Weather & Time in Malta
The Hal Saflieni Hypogeum, or underground cavity, is a unique monument and a
splendid example of architecture in the negative. It was discovered
accidentally in 1902 by a stone mason who was laying the foundations
of some houses.
The Hypogeum consists of halls, chambers and passages hewn out of
the living rock and covering some 500m˛. The rock-cut chambers are
of a diverse shapes and sizes and finished to different standards of
workmanship. The complex is grouped in three levels – the upper
level (3600-3300 BC), the middle level (3300-3000 BC), and the lower
level (3150 -2500 BC). The deepest room in the lower level is 10.6
metres under road surface.
The upper level consists of a large hollow with a central passage
and burial chambers cut on each side. One of the chambers still
contains original burial deposits. The middle level consists of
various chambers very smoothly finished, which give the impression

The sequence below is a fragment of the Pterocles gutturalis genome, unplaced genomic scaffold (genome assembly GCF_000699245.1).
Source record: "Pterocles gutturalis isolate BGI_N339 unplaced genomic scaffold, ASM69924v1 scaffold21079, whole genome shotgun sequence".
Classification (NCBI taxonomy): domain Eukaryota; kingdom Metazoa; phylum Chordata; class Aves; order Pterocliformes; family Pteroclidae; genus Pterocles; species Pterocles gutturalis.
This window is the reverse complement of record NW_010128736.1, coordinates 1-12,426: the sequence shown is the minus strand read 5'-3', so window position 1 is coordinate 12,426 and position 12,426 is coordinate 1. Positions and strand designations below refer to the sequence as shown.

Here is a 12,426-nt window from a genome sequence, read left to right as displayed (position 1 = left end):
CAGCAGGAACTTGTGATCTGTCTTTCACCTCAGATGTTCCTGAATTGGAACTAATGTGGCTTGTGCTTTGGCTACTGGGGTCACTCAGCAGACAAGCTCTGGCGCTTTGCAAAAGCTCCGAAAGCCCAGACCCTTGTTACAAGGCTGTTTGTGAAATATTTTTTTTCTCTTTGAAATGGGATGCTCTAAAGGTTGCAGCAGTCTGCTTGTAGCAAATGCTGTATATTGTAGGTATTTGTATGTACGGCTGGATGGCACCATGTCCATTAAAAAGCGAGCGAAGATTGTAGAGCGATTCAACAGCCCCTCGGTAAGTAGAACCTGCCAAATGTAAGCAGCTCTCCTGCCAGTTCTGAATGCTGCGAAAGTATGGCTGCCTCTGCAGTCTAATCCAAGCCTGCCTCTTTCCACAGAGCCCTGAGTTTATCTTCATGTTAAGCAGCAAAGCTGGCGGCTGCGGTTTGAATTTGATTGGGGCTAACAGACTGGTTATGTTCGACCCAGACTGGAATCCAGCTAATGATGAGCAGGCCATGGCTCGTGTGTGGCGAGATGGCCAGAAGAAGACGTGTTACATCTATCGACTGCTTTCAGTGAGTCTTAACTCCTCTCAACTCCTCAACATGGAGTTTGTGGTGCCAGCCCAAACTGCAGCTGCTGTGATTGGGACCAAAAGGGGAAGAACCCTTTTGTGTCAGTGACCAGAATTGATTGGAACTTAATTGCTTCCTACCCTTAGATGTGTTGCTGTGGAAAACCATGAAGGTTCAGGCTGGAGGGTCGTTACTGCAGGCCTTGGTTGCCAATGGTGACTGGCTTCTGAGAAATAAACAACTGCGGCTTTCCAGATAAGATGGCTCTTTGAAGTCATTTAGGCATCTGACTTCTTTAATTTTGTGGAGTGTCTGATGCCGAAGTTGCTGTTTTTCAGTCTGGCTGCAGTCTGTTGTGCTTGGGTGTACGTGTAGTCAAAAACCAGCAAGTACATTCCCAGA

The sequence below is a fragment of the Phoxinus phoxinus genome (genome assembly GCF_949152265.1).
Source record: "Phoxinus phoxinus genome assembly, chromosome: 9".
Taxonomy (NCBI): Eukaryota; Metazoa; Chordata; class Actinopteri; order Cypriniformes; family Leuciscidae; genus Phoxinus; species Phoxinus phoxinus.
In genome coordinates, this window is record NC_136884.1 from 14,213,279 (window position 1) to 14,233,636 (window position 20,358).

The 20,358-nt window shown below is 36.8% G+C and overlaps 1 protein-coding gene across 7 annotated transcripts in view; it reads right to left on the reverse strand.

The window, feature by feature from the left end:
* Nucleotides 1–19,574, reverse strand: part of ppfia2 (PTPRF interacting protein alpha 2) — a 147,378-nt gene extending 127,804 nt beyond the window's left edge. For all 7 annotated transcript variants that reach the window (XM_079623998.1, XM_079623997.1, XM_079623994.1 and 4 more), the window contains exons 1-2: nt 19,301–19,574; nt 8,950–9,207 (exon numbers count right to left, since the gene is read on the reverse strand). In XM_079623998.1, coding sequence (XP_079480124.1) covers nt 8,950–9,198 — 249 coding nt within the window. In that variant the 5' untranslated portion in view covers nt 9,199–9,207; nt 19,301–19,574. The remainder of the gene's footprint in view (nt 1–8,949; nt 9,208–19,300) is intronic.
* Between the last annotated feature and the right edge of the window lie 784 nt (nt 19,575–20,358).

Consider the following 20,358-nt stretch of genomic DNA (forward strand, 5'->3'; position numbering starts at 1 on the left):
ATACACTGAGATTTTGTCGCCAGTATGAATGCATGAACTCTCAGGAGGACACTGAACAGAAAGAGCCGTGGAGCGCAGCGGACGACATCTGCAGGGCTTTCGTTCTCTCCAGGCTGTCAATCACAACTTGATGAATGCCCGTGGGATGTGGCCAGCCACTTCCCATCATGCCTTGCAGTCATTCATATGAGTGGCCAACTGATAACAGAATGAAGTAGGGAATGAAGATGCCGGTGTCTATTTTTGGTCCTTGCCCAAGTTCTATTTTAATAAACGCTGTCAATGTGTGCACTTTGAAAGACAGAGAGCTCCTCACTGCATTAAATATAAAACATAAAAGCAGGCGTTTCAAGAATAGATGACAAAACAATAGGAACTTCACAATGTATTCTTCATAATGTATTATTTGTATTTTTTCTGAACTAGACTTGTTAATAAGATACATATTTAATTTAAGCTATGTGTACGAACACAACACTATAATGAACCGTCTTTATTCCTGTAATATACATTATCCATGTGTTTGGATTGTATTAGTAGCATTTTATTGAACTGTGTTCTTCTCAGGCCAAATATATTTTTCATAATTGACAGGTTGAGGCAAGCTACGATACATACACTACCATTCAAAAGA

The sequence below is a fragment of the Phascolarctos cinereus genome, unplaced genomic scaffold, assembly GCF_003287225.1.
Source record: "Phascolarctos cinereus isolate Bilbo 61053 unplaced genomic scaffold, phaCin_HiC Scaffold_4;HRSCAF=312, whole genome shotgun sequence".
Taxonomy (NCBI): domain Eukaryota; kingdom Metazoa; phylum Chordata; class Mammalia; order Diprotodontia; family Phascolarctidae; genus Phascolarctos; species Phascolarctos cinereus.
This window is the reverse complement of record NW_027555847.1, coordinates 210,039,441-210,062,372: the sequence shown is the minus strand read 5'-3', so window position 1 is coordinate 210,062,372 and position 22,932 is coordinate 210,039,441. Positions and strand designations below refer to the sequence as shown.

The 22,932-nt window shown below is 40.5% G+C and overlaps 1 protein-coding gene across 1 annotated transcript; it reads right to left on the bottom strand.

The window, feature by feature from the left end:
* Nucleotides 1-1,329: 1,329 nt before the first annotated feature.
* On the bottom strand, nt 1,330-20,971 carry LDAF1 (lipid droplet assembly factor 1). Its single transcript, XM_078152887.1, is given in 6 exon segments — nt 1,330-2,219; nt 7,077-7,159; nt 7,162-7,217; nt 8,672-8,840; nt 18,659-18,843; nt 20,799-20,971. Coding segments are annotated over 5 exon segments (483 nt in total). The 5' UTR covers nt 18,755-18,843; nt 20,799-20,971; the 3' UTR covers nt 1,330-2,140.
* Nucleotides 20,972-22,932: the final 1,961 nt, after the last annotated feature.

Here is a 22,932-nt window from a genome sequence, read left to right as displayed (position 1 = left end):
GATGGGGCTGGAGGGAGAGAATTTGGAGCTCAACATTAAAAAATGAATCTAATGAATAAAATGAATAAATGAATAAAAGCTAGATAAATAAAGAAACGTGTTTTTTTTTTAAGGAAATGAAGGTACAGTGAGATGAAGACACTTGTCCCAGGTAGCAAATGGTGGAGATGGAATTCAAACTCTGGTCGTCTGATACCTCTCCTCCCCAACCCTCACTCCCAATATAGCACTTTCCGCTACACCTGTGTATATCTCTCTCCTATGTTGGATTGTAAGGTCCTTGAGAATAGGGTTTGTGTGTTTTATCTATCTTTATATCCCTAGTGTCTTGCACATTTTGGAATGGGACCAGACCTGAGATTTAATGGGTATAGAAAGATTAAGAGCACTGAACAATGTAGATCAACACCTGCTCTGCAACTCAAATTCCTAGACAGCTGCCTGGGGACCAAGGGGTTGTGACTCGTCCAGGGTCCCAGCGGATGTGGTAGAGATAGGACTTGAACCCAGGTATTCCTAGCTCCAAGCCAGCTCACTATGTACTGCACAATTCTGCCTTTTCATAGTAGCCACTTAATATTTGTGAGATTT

of built masonry. The workmanship is all the more impressive when
one considers that the chambers were meticulously carved using only
flint and stone tools. Curvilinear and spiral paintings in red ochre
are still visible in some areas.
This unique monument is inscribed in the UNESCO World Heritage list.
To ensure its conservation, the site’s microclimate is strictly
regulated: temperature, relative humidity and carbon dioxide levels
are constantly monitored to ensure the Hypogeum’s survival for
A tour of the site starts with a brief introductory exhibition and
multilingual audio-visual film focusing on the temple building
peoples and the Hypogeum’s relationship to Malta’s over-ground temple
Only a limited number of visitors are
permitted to enter each day.
Due to the popularity of the Hypogeum,
visitors may find it difficult to obtain entrance tickets as there
could be a waiting period of up to six weeks.
order Hypogeum tickets, please click